“I think it’s very valuable because their expectations and the myths that are perpetuated about trafficking run very deep,” Taube said. “I’ve had transit workers tell me that they’ve looked back on their experiences that they’ve had that they didn’t identify as trafficking. And now they realize that they may well have been.”
In June 2015, VTA bus operator Tim Watson credited the human trafficking training for helping him thwart a child abduction that began in Milpitas and ended in Fremont. He contacted the VTA dispatch center with his suspicions that the kidnapper and victim were aboard his coach, resulting in police officers arresting the suspect when he got off the bus.
However, a human trafficking report by a VTA operator has not directly led to a prosecution, according to Santa Clara County Deputy District Attorney Paola Estanislao. She prosecutes human trafficking cases and said public transit employees might notice indicators of human trafficking in non-emergency situations. Estanislao added that information may help with future investigations, even if it doesn’t trigger one in that moment.
“You might see something that might not be useful until years or months down the line and we need to be cognizant of that,” Estanislao said.
Santa Clara County District Attorney Jeff Rosen, who serves as a co-chair of the county Human Trafficking Commission, called the awareness training a force multiplier for law enforcement. Many factors can influence a victim to come forward, including a referral from a bus operator or a sign.
When law enforcement investigates and prosecutes human trafficking cases, they are focused on questions such as where the trafficker took the victim and how they threatened or forced them, not what factors led victims to come forward.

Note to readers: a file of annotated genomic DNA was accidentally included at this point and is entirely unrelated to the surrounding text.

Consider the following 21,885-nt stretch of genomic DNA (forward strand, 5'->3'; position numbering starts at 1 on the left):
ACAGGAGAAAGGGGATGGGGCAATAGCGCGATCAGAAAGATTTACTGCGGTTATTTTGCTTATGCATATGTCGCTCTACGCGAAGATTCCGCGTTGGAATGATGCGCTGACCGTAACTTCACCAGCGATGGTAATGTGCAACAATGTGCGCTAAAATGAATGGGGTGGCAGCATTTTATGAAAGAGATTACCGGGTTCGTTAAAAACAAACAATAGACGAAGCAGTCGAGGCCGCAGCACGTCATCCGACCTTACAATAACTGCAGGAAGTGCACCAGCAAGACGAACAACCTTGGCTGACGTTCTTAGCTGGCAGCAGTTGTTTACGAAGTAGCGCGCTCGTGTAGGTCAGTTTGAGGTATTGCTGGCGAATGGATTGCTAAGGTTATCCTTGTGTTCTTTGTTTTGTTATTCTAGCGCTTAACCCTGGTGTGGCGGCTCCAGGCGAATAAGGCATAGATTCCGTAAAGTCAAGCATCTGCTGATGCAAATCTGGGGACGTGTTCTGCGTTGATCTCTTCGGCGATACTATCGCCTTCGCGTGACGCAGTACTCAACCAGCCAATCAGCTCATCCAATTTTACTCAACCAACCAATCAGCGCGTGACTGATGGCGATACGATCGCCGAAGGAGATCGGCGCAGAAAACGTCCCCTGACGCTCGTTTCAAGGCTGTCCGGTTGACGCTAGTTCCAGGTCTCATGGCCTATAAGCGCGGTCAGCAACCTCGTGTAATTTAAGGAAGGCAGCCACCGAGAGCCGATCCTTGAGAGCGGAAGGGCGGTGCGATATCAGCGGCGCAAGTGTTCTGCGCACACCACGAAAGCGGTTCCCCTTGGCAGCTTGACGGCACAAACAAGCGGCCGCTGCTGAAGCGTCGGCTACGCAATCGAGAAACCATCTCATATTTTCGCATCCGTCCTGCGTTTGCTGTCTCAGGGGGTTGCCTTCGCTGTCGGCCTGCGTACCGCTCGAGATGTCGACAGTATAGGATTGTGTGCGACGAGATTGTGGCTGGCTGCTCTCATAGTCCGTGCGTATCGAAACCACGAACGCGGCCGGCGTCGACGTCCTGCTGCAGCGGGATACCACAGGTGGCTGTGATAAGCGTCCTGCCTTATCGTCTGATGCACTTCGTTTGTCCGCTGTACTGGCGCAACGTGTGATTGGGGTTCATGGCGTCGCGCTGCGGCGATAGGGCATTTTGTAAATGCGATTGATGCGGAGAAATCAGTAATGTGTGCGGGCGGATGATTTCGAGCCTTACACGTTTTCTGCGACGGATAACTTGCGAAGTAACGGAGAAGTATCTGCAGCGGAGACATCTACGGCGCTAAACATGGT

“It’s not like we ask the victims to fill out a survey in terms of how they came to us,” Rosen said. “I think that’s why it’s hard for us to track.”
Seeing many cases originating at or around light rail stations led the county to start the VTA human trafficking awareness training in the first place, according to Rosen. One human trafficking case Estanislao prosecuted started with a sheriff’s deputy patrolling near a light rail platform and pulling over a driver who was trafficking a passenger. In another case, a sex act was negotiated on a VTA platform. Through VTA footage, the John was identified.
The VTA began placing human trafficking posters at transit centers, bus shelters and light rail stations in 2014 after Senate Bill 1193 required certain businesses, including airports and roadside rest areas, to post notices including the national hotline number.
Although human trafficking experts say the posters help with visibility and awareness, it is still difficult to assess their impact.
“It’s hard to get details from trafficking victims about exactly why they sought help or who encouraged them to call or how they got the phone number,” Rosen said. “It’s not information that we’re in the practice of gathering because we’re not sure how relevant it is to what we’re trying to accomplish.”